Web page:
With more people turning to online and digital sources for their entertainment and information, marketers will be investing more in the digital space on brand-building (as opposed to direct-response) advertising in the coming year.
In 2012, 60% of marketers’ digital advertising budgets will be devoted to online branding, according to a survey conducted by ad tech company Vizu. It found that 64% of markets will increase their online brand advertising budgets, with more than a fifth saying they planned to increase them by 20%. (Comparatively, only 56% of marketers said they planned to increase their online direct-response budgets.) Similarly, 60% said they were re-allocating dollars away from direct-response and into brand initiatives.
“Brand advertising is becoming a bigger and bigger part of the digital experience,” Jeff Smith, chief marketing officer at Vizu, tells Marketing Daily.
Smith gave three reasons for the increases. First, more consumers are migrating online. Whereas 10 years ago, digital initiatives were a key way to reach younger consumers, the medium is more widely used by many age demographics. “It’s no longer this selective channel to reach younger people,” he says. “It’s an imperative to reach the target audience in total.”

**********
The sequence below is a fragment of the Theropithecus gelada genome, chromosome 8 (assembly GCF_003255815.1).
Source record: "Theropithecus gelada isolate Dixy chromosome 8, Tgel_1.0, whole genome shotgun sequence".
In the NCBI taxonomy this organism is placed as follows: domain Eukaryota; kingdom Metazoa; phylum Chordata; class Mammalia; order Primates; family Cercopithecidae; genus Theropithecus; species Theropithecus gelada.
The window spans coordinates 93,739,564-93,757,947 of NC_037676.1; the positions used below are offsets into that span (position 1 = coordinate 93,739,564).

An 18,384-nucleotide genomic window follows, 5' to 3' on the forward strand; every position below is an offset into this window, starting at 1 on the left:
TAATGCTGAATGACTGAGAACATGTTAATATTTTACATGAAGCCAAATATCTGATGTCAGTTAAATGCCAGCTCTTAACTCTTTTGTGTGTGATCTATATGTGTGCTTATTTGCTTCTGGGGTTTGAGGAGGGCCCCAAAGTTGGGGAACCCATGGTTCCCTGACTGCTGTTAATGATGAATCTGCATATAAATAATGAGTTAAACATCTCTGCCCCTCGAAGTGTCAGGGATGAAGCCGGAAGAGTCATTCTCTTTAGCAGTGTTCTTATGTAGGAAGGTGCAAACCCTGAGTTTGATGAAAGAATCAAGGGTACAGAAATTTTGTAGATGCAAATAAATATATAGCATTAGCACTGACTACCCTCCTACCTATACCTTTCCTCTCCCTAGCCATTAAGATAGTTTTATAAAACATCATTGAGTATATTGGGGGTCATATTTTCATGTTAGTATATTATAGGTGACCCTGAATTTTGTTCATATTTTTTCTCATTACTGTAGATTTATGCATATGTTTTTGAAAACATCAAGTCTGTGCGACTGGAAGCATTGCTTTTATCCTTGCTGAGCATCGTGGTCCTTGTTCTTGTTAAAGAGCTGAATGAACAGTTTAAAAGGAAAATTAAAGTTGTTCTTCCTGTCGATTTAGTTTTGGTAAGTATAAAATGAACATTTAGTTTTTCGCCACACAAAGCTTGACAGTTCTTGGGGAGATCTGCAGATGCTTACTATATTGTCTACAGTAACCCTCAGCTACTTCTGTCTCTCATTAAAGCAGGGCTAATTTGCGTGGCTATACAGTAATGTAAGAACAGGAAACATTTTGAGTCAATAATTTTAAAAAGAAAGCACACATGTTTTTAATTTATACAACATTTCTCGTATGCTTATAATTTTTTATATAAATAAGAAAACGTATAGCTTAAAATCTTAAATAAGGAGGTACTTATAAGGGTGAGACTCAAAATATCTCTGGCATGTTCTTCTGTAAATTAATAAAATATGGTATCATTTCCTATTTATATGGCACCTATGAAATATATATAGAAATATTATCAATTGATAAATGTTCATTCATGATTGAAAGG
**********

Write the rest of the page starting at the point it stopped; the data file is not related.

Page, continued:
Second, many marketers are being asked about their “social media strategies,” which is based in digital marketing. “Social in itself is just another tactic, but it’s taken on a life of its own,” Smith says. “Whether or not they thought about social, their organization is asking them about social.”
Finally, Smith says, the space offers better measurement than many previous brand advertising channels. This third factor, however, also comes with a downside. According to the survey, a third of marketers felt they were “drowning in data” when it came to online advertising, leading to what the company called a “metrics morass.”
The solution, according to Smith, is to be clear about a campaign’s objectives and measurement before launch. “What too often happens is the brands don’t set that objective up front and they don’t define the metric that’s going to be measuring [the campaign],” he says. “[As a result], they get agencies reporting back any data they have.”
Marketers, Smith suggests, need to set their goals and define the information they want reported back to them, and then ensure that all of their agencies (creative, media, digital, database, etc.) are on the same page and speaking the same language at the outset. “It’s really important regardless of what aspect of the campaign it is -- to get everyone on the same page, looking at the same data and using the same language,” he says.